New shale supplies alter pipe flows and create more volatility
Fewer big price moves in New York spark search for alternative
Profit has become so much harder to come by in the huge U.S. market for natural gas that some traders are buying and selling in lesser-known local pipeline hubs, where bigger risks offer the promise of better rewards.
Futures contracts traded in New York -- a benchmark for U.S. prices -- are seeing fewer of the big price swings that traders crave because of a prolonged domestic glut. But that isn’t the case in regional markets like Pennsylvania, Ohio or west Texas, where Mercuria Energy America Inc., Vitol Inc. and Trafigura Trading LLC are among those increasing bets on next-day gas deliveries, data from the Federal Energy Regulatory Commission show.
As gas production surged in remote shale formations in recent years, pipelines were built to carry those supplies to high-demand areas and boost shipments to Canada, Mexico and coastal plants that converted the gas to liquid for export overseas. While New York Mercantile Exchange futures remain the dominant vehicle for U.S. trading, gas flows have shifted, opening new markets. Volumes at more than 200 local hubs served by the Intercontinental Exchange Inc. have jumped 17 percent in the first half of 2017 from a year earlier.
“The shift in terms of just where the supply of gas is coming from the last five years has been dramatic,” said David Caffery, vice president of wholesale gas supply for Newark, New Jersey-based utility owner Public Service Enterprise Group Inc., which now gets almost all its gas from nearby Marcellus and Utica shale fields in the Northeast rather than from the Gulf of Mexico like it used to. “It’s completely changed the way we buy gas.”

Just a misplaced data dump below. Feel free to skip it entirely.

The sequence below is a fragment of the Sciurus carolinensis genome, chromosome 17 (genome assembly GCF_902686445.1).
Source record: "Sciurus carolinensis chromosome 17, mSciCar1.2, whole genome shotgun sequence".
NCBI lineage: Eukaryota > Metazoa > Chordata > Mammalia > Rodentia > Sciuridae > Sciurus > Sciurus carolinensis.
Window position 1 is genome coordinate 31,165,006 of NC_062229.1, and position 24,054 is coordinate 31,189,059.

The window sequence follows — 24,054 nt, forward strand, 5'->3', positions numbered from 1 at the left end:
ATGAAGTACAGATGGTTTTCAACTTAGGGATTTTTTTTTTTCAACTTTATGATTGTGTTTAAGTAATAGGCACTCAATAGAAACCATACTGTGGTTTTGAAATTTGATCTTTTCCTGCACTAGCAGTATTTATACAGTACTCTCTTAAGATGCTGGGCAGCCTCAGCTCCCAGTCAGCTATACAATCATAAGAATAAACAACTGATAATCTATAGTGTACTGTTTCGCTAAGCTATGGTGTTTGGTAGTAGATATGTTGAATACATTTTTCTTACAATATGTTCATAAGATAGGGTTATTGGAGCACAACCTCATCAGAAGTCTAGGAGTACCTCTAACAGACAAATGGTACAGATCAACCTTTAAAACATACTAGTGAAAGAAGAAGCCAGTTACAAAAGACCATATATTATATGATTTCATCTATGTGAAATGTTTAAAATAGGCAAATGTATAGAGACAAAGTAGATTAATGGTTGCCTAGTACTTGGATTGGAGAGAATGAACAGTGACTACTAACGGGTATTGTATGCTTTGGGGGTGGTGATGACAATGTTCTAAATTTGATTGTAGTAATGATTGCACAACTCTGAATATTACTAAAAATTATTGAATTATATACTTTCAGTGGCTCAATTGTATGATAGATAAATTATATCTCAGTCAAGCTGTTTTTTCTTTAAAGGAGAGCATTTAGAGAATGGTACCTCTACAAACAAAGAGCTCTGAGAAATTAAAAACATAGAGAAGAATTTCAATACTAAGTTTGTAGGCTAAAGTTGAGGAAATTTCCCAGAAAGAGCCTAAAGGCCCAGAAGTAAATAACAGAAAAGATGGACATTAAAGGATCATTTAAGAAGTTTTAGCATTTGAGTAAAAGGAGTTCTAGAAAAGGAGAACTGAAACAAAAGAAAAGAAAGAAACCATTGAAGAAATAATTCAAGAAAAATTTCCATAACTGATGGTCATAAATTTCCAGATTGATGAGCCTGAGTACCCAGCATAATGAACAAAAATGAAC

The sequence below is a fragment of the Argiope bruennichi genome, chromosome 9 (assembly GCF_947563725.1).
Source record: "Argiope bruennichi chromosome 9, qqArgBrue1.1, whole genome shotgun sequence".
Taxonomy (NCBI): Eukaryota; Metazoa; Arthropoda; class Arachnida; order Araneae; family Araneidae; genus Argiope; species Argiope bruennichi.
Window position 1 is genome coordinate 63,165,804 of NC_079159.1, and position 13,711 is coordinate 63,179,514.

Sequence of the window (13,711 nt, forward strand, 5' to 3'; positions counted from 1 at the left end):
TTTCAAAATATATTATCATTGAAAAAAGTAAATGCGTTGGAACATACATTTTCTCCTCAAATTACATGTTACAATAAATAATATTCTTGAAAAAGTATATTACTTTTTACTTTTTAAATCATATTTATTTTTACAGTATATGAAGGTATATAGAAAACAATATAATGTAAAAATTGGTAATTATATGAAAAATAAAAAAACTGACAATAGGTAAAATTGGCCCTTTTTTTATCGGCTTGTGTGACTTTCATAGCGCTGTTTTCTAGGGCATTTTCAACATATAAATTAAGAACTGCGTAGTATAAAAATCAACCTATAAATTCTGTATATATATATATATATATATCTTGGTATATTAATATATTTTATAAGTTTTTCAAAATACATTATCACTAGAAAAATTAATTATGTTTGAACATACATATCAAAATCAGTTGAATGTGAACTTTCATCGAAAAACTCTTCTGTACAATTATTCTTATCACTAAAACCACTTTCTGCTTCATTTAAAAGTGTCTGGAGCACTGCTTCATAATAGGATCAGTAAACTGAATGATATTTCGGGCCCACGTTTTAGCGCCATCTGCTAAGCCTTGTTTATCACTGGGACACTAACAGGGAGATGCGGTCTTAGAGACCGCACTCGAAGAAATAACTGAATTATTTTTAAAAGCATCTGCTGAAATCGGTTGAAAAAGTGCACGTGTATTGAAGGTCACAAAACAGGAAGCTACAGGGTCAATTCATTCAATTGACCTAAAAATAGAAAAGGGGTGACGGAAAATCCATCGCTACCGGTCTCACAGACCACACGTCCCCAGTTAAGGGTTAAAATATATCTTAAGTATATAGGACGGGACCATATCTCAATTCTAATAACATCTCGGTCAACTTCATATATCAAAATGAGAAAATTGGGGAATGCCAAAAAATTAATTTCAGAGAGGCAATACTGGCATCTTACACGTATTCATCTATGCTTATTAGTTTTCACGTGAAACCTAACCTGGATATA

The move to local markets reflects the disruptive influence of new drilling techniques that unleashed prolific supplies of low-cost gas in shale basins from New York to North Dakota to Texas. Domestic output has surged almost 50 percent since 2006, government data show. With more new sources of supply, big utilities that use the fuel to heat homes and generate electricity have been forced to alter their trading plans and reverse pipeline flows.
“This is the largest upheaval since the market was deregulated in the 1980s,” said Stephen Schork, president of Schork Group Inc., a gas industry consultant in Villanova, Pennsylvania.
While the bulk of trading at local gas hubs still comes from utilities and others taking physical delivery of the fuel, speculators are grabbing a bigger share. Last year, 10 merchant traders represented almost 8 percent of the gas traded, up from 6.5 percent in 2015 and more than double 2012, according to Federal Energy Regulatory Commission filings.
“You can make money regionally because there are these inefficiencies that traders can capitalize on,” said Peter Henry, a New York-based managing director for H.W. Anderson Ltd., a recruiter specializing in commodity trading jobs. “The infrastructure isn’t fully built out, and you are seeing Northeast bottlenecks that can be identified and capitalized on.”
Exelon Corp., the largest U.S. competitive energy provider, expects the increased trading at local hubs will help improve market-price transparency for producers and consumers, Kelly Biemer, a Baltimore-based spokeswoman, said by email.